As John Harbaugh met with the media one day during the Ravens’ pandemic-altered training camp in August, wearing a purple and gray camo gaiter that covered his nose and mouth and a bracelet on his left wrist that monitored his every move, he declared, “I can’t imagine there’s any safer place than an NFL football team right now.”
Three months later, Harbaugh’s team was at the center of one of the most pervasive outbreaks in all of American team sports.
At least one Ravens player tested positive for COVID-19 for 10 consecutive days from Nov. 22 to Dec. 1, and at one point, the Ravens had 23 players — including reigning league Most Valuable Player Lamar Jackson — on the league’s reserve/COVID-19 list, for players who have tested positive or have been identified as a close contact with someone who tested positive.
The Ravens had to promote 10 players from the practice squad just to field a skeletal team against the Pittsburgh Steelers at Heinz Field Dec. 2 in a game that was postponed three times because of the outbreak. The Ravens — a trendy Super Bowl pick in July — lost that game, 19-14, and were eliminated from the AFC North title chase with five weeks to go.
In the wake of that loss, simmering frustration was apparent as players questioned how the league and team had handled the outbreak, and the team tried to piece together what had become an organizational embarrassment on the national stage.
The Ravens’ outbreak might end up the subject of academic papers in the future. In the near term, though, plenty of questions lingered: How did this happen? Did the NFL exacerbate the problem by allowing the Ravens to hold walkthrough practices twice after the initial positive tests? And, given the COVID-19 surge across the country in November, was such an outbreak, somewhere in the NFL, inevitable?
“The sport itself is not conducive to keeping COVID out, and you can’t test yourself out of this,” said Dr. Yuka Manabe, an infectious disease expert at Johns Hopkins. “Testing is not prevention.”
Violation of protocol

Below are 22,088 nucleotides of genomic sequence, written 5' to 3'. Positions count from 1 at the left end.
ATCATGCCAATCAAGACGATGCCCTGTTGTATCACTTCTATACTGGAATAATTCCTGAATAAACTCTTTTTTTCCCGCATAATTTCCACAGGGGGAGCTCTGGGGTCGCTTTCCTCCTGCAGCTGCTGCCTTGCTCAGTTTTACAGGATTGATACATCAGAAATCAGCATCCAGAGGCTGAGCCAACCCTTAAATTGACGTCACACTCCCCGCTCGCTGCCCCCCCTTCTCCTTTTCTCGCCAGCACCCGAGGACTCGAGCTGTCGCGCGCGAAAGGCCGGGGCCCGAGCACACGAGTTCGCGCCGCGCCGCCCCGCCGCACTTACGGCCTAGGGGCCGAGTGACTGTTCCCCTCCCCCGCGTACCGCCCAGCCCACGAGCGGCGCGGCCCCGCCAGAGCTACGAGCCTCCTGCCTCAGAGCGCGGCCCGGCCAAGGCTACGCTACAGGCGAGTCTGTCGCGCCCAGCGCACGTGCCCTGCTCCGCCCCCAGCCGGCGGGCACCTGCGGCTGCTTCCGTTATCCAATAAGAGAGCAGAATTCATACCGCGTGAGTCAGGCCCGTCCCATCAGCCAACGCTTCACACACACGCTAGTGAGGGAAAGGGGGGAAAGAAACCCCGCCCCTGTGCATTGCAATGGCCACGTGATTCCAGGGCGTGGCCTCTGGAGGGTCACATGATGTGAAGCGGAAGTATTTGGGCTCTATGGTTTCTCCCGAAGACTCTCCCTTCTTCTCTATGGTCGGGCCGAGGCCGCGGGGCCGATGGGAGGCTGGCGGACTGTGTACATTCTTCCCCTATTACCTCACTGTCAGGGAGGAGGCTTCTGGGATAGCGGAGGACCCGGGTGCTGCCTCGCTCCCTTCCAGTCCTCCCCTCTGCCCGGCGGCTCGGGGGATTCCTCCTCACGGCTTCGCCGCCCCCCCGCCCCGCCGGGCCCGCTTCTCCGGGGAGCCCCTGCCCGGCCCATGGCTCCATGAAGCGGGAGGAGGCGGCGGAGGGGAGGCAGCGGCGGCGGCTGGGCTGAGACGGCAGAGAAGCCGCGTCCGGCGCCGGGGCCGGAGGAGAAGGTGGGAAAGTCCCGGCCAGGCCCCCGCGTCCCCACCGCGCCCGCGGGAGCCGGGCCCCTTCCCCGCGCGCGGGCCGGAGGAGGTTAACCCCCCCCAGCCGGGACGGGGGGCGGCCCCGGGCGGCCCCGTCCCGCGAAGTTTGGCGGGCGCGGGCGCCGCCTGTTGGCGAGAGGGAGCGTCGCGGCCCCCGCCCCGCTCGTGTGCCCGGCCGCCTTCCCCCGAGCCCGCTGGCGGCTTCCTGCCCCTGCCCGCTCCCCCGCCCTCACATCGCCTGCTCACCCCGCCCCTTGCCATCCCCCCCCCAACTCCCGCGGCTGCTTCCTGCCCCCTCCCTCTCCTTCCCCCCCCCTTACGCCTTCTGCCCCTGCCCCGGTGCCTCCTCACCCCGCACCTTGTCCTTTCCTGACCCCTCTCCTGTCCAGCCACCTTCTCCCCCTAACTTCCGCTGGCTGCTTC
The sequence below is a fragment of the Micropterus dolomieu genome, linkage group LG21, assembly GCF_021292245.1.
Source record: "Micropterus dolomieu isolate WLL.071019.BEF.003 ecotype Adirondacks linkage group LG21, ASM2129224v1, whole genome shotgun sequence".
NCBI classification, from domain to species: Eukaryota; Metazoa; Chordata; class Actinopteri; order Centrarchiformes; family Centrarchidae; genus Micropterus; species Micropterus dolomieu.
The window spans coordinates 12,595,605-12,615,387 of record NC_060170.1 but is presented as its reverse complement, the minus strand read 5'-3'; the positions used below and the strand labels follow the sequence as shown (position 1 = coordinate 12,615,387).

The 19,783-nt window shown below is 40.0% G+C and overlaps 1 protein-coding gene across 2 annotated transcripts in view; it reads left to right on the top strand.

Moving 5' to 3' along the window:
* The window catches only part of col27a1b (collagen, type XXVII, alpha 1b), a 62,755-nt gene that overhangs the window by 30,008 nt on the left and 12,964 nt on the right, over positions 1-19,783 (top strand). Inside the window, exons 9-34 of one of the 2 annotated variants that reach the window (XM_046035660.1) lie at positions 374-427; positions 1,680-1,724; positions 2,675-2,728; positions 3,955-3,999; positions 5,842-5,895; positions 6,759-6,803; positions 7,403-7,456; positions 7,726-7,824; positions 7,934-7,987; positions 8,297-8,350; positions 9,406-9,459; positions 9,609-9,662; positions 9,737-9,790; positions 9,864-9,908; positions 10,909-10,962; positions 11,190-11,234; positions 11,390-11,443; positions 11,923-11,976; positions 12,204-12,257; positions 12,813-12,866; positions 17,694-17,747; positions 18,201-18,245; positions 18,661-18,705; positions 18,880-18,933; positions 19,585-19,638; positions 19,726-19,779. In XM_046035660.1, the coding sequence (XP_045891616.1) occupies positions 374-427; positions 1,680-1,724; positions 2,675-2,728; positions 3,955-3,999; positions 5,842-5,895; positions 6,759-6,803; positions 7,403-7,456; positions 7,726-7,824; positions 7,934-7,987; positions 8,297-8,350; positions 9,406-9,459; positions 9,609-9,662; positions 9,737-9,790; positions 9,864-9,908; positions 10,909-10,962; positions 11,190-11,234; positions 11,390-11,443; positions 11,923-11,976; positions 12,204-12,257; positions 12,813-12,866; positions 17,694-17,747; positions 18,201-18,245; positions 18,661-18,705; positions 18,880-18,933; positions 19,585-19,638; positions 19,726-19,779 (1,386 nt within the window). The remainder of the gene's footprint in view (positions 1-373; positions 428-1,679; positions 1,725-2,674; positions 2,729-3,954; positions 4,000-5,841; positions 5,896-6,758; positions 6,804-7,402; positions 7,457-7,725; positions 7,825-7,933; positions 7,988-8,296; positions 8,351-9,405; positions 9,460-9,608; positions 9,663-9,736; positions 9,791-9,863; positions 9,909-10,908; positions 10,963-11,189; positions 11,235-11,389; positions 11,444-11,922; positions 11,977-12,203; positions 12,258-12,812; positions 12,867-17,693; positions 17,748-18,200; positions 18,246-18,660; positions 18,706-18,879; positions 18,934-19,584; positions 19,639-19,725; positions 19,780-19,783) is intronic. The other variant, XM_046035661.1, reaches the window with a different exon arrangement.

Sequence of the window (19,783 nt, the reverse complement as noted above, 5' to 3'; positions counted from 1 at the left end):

The first question seems the easiest to answer. In a statement released Dec. 5, team president Dick Cass acknowledged that “not everyone at the Ravens” had followed the NFL’s COVID-19 protocols, a series of requirements including such things as daily testing, mask usage in facilities, social distancing in meeting rooms and wearing tracking devices to assist with contact tracing.
Three days after the Ravens’ outbreak began — with positive tests for running backs Mark Ingram and J.K. Dobbins on Sunday, Nov. 22 — the team announced it had disciplined an unnamed staff member “for conduct surrounding the recent COVID-19 cases.”
Reports surfaced that strength and conditioning coach Steve Saunders had ignored symptoms, failed to wear his tracking device and violated other protocols in the days leading up to the Ravens’ outbreak.
During the next six days, a steady stream of Ravens players were added to the reserve/COVID-19 list, temporarily decimating their roster. Players testing positive for COVID-19 must isolate for a minimum of 10 days; close contacts can return after testing negative for five consecutive days.
Defensive lineman Jihad Ward joined the list, and then so did the top two centers, Matt Skura and Patrick Mekari, and defensive end Calais Campbell.
On Thanksgiving, Jackson headlined a group of four more Ravens to test positive. Six more joined them on the reserve/COVID-19 list the next day.
That weekend, three more impact players — tight end Mark Andrews, wide receiver Willie Snead and linebacker Matthew Judon — tested positive, Andrews being the most notable because he is also a Type 1 diabetic.
When the Ravens finally played the Steelers — on a Wednesday afternoon in an empty stadium, hours after all players had tested negative — backup quarterback Robert Griffin III took snaps from undrafted rookie center Trystan Colon-Castillo, who had never played a down in an NFL game. The Ravens’ three tight ends were all practice squad call-ups, and three other practice squad players contributed to the front seven on defense.